[Due to the increasing size of the archives, each topic page now contains only the prior 365 days of content. Access to older stories is now solely through the Monthly Archive pages or the site search function.]
Penn and ExxonMobil researchers uncover mechanisms behind performance of major antiwear additive in lubricants
March 13, 2015
One of the main modern antiwear lubricant additives is zinc dialkyldithiophosphate (ZDDP)—widely used in automotive lubricants—which forms crucial antiwear tribofilms at sliding interfaces. However, despite its importance in prolonging machinery life and reducing energy use, the mechanisms governing its tribofilm growth are not well-understood. This limits the development of replacements with better performance and catalytic converter compatibility.
Now, in a study published in the journal Science, researchers from the University of Pennsylvania and ExxonMobil, have uncovered the mechanisms governing the growth of ZDDP antiwear tribofilms at sliding interfaces. The study provides a way forward for scientifically testing new anti-wear additives. Being able to pinpoint the level of stress at which they begin to break down and form tribofilms allows researchers to compare various properties in a more rigorous fashion.
Lintec licenses UTD carbon nanotube technology, opens center to spur commercialization
February 09, 2015
Lintec of America has licensed novel fabrication methods for carbon nanotube (CNT) macrostructures, including sheets, yarns and ribbons, developed at the University of Texas at Dallas (UTD) by Dr. Ray Baughman, the Robert A. Welch Distinguished Chair in Chemistry, and his colleagues at the University’s Alan G. MacDiarmid NanoTech Institute, which he directs.
Lintec has trademarked the technology as DryDraw and cSilk, and is forming the Nano-Science and Technology Center (NSTC) in Richardson, TX, to focus on scaling up the manufacturing and commercialization of nano-engineered applications.
Rice, Minnesota scientists use predictive modeling to identify optimized zeolites to aid ethanol, petroleum production
January 23, 2015
Scientists at Rice University and the University of Minnesota have identified, through a large-scale, multi-step computational screening process, promising zeolite structures for two energy-related applications: the purification of ethanol from fermentation broths and the hydroisomerization of alkanes with 18–30 carbon atoms encountered in petroleum refining.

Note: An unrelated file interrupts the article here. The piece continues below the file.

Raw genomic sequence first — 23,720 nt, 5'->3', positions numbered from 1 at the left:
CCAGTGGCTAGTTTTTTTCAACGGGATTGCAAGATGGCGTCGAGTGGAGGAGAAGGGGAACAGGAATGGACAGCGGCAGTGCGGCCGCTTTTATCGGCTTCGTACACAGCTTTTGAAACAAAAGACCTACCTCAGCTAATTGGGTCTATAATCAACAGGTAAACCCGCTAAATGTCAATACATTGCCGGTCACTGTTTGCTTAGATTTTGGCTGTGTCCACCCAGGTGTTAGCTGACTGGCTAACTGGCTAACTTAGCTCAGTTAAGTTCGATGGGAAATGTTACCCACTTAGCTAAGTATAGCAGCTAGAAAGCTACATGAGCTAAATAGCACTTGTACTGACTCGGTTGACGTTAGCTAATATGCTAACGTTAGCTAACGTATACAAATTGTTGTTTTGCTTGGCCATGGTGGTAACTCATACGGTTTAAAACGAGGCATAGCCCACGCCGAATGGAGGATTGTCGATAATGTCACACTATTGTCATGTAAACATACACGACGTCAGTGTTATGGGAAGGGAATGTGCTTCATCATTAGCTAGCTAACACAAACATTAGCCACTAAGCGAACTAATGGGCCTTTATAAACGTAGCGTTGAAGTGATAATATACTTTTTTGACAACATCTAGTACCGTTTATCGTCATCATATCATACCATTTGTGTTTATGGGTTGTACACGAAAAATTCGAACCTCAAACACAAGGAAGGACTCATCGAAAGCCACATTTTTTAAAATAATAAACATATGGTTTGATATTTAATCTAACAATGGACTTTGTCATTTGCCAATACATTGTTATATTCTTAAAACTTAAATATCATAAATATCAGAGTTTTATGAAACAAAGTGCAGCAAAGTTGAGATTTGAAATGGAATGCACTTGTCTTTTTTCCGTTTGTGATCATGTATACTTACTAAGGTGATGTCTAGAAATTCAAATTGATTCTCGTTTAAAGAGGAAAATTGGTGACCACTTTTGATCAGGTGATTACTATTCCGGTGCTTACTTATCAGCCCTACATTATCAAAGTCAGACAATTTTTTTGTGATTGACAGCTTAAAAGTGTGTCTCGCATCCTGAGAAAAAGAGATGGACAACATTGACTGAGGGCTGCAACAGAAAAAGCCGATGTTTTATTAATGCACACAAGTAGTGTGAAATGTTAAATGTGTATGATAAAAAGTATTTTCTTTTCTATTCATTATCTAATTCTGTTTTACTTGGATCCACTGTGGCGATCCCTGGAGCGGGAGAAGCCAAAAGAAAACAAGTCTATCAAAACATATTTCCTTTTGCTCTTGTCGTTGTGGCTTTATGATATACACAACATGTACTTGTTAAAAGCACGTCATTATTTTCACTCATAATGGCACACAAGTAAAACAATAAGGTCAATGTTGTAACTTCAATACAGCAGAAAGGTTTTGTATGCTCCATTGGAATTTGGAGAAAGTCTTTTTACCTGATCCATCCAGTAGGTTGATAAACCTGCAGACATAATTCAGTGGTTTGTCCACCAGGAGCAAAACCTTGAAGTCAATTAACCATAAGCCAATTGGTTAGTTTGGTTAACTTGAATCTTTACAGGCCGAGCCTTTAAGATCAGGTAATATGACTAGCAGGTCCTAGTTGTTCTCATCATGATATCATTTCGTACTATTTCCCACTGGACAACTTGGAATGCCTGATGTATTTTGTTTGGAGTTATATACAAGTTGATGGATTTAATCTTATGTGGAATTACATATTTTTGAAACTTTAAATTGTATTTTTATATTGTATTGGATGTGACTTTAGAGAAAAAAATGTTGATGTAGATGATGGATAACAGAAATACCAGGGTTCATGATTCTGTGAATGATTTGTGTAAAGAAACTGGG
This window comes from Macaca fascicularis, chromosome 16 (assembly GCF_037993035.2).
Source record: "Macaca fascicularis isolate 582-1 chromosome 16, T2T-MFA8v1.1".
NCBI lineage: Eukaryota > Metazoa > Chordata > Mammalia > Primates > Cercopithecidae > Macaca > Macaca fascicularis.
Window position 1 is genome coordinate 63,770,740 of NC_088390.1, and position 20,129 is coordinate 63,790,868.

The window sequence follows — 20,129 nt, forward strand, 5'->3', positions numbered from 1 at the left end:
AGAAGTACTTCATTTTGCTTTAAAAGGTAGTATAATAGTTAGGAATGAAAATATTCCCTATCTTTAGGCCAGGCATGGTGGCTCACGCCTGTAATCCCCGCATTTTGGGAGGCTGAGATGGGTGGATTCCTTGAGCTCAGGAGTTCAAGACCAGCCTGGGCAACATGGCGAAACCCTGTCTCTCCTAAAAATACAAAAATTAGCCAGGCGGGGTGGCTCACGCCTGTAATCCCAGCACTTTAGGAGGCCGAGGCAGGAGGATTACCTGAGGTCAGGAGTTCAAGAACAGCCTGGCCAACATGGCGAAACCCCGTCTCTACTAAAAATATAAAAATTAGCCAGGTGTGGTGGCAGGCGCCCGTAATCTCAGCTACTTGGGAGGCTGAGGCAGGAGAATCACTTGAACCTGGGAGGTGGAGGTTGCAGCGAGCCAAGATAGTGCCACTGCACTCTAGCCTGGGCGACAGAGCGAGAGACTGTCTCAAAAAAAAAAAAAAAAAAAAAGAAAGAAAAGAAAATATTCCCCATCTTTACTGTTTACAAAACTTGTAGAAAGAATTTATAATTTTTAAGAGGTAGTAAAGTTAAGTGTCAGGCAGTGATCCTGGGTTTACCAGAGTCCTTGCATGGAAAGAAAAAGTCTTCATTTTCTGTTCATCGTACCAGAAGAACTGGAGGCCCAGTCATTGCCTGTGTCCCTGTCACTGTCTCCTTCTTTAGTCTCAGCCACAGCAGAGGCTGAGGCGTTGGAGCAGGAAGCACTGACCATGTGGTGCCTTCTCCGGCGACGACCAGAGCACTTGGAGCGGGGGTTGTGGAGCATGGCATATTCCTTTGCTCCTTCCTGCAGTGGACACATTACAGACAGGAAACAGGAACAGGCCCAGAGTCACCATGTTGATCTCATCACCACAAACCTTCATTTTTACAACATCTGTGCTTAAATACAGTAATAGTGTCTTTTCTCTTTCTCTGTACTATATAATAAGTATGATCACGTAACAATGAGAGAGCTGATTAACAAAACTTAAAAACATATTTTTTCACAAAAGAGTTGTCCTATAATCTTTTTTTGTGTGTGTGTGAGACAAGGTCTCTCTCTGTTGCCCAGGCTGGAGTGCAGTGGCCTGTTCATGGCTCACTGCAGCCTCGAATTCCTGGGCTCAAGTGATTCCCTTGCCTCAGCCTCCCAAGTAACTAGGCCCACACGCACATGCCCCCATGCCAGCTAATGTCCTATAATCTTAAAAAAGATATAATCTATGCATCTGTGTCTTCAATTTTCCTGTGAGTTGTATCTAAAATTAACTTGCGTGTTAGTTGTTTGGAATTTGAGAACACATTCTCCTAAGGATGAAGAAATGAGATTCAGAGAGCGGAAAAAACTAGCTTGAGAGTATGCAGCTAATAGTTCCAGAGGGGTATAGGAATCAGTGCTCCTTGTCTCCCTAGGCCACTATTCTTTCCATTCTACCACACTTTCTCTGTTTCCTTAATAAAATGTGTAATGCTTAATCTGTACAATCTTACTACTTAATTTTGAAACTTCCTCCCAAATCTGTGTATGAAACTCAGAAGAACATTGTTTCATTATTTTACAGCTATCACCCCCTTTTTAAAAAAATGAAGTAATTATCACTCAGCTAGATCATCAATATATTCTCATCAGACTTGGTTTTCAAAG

The results, presented in a paper published in Nature Communications, demonstrate that predictive modeling of synthetic zeolites—a technique pioneered by Rice bioengineer Michael Deem—and data-driven science can be applied to solve some of the most challenging problems facing industries that require efficient ways to separate or catalyze materials.
Researchers develop free-standing nanowire mesh for direct solar water-splitting to produce H2; new design for “artificial leaf”
December 03, 2014
|The mesh with BiVO4 nanowire photoanode for water oxidation and Rh-SrTiO3 nanowire photocathode for water reduction produces hydrogen gas without an electron mediator. Credit: ACS, Liu et al. Click to enlarge.|
Researchers from UC Berkeley, Lawrence Berkeley National Laboratory and Nanyang Technological University, Singapore have developed a new technology for direct solar water-splitting—i.e., an “artificial leaf” to produce hydrogen—based on a nanowire mesh that lends itself to large-scale, low-cost production. A paper describing their work is published in the journal ACS Nano.
In the design, semiconductor photocatalysts are synthesized as one-dimensional nanowires, which are assembled into a free-standing, paper-like mesh using a vacuum filtration process from the paper industry. When immersed in water with visible light irradiation (λ ≥ 400 nm), the mesh produces hydrogen gas. Although boosting efficiency remains a challenge, their approach—unlike other artificial leaf systems—is free-standing and doesn’t require any additional wires or other external devices that would add to the environmental footprint.
Hydrogenation-assisted graphene origami nanocages exhibit leading hydrogen storage densities
March 17, 2014
Researchers from the University of Maryland have used molecular dynamics simulation to demonstrate graphene nano-cages which will open and close in response to an electric charge using a technique they call hydrogenation-assisted graphene origami (HAGO). The cages can stably store hydrogen molecules at a density of 9.7 wt % hydrogen—significantly above the US Department of Energy (DOE) target of 5.5 wt % by 2017 and 7.5 wt % by 2020.
The team has also demonstrated the potential to reach an even higher density and doing so is a future research goal. A paper on their work is published in the journal ACS Nano.